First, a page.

CBS, Feb. 3, 2007
The sister of one of three Hispanic teens who were allegedly attacked Wednesday by a mob of African-American youths yelling racial epithets criticized Inglewood police Saturday for an inadequate response to the beatings.
“The evidence was never looked for, they didn’t accompany them to the hospital, they didn’t ask for witnesses, they didn’t ask the people if they saw anything, no questions, nothing was asked,” Marisol said.
She said police did not begin gathering evidence—including earrings and hair clips at the scene—until Saturday, several days later.
Sgt. Gabriela Garcia, a spokeswoman for the Inglewood Police Department, which responded to the attack, said standard procedure was followed, but acknowledged that evidence was not collected until Saturday.
“We did take a report that day,” said Sgt. Gabriela Garcia of the Inglewood Police Department. “We did interview the victims and the report was filed. There are no witness statements in the report, however. It’s an ongoing investigation,” she said, adding a detective would be assigned to the case.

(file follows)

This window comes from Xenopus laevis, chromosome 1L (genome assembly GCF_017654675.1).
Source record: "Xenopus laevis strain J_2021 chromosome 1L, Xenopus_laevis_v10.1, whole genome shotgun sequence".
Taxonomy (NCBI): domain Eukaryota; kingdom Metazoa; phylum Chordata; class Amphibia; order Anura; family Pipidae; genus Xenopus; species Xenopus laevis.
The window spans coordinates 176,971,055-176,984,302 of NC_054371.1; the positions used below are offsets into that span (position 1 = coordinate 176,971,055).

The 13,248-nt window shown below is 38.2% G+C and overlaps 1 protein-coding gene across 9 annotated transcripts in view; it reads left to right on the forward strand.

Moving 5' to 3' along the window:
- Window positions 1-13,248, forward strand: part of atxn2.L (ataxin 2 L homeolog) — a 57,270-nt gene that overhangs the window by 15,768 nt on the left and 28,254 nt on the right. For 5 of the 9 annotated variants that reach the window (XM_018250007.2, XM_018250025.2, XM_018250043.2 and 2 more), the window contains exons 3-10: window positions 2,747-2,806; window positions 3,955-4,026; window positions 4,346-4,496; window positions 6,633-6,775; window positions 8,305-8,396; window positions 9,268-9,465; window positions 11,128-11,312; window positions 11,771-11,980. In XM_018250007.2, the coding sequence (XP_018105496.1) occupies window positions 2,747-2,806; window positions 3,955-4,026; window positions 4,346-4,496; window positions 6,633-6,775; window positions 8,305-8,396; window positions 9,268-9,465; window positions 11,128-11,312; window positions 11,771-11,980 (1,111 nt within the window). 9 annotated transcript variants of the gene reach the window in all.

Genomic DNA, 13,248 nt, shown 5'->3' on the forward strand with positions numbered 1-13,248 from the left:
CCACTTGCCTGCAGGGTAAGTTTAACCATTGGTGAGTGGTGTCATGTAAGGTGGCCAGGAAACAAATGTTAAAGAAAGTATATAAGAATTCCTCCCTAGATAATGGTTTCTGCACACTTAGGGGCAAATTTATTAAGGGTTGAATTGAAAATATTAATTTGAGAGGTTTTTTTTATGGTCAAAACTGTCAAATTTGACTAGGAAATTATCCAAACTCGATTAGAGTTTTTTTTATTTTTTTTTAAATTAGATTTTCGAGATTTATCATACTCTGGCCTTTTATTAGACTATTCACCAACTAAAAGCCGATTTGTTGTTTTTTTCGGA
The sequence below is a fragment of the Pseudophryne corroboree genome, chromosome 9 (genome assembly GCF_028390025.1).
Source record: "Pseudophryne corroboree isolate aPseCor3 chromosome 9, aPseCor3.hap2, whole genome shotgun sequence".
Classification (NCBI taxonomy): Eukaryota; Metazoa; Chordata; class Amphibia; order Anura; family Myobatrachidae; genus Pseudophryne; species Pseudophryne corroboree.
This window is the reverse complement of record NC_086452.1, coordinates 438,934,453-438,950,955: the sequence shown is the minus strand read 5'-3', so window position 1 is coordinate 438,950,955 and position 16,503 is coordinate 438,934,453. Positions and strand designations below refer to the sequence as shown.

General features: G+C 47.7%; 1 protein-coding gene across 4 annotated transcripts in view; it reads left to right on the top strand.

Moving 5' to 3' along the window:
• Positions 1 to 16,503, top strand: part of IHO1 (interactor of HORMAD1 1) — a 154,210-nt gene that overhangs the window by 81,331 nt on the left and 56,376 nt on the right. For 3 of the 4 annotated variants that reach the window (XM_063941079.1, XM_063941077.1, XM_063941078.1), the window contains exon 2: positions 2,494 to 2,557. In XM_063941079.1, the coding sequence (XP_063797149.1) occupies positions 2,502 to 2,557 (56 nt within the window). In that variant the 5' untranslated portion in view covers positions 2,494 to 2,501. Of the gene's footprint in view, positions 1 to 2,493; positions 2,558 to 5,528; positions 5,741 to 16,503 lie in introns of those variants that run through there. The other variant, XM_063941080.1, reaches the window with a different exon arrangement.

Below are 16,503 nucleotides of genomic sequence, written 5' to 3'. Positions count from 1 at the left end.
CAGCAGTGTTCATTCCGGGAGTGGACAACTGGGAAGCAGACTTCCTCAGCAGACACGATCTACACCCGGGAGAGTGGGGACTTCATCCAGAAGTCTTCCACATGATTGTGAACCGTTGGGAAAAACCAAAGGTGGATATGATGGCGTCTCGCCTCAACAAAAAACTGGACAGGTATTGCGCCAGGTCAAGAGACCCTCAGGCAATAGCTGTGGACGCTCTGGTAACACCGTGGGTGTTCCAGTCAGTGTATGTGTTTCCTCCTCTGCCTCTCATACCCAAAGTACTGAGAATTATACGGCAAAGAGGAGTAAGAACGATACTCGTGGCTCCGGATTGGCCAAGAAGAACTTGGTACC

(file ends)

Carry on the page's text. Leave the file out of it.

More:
The initial police report did not lead officers to believe the attack may have been racially motivated.
Police said they discovered this Saturday when the victims spoke out about the incident during the news conference, she said.
The teen girls, all students at Morningside High, 10500 Yukon Ave, were walking home from school when a group of about 15 black youngsters yelled racial slurs and attacked them as they passed Inglewood High School, Marisol said.
She charged that the three teens were held down by the black boys in the group as three or four girls kicked and punched each of them until they lay bleeding on the ground.
The unprovoked attack continued in broad daylight until a passing woman threatened to call police and the assailants scattered, Marisol said.
Stephanie, 18, had to get stitches inside her mouth, which was badly swollen, Marisol said.
Laura, 17, had bruises on her arms, back and ribcage, she said.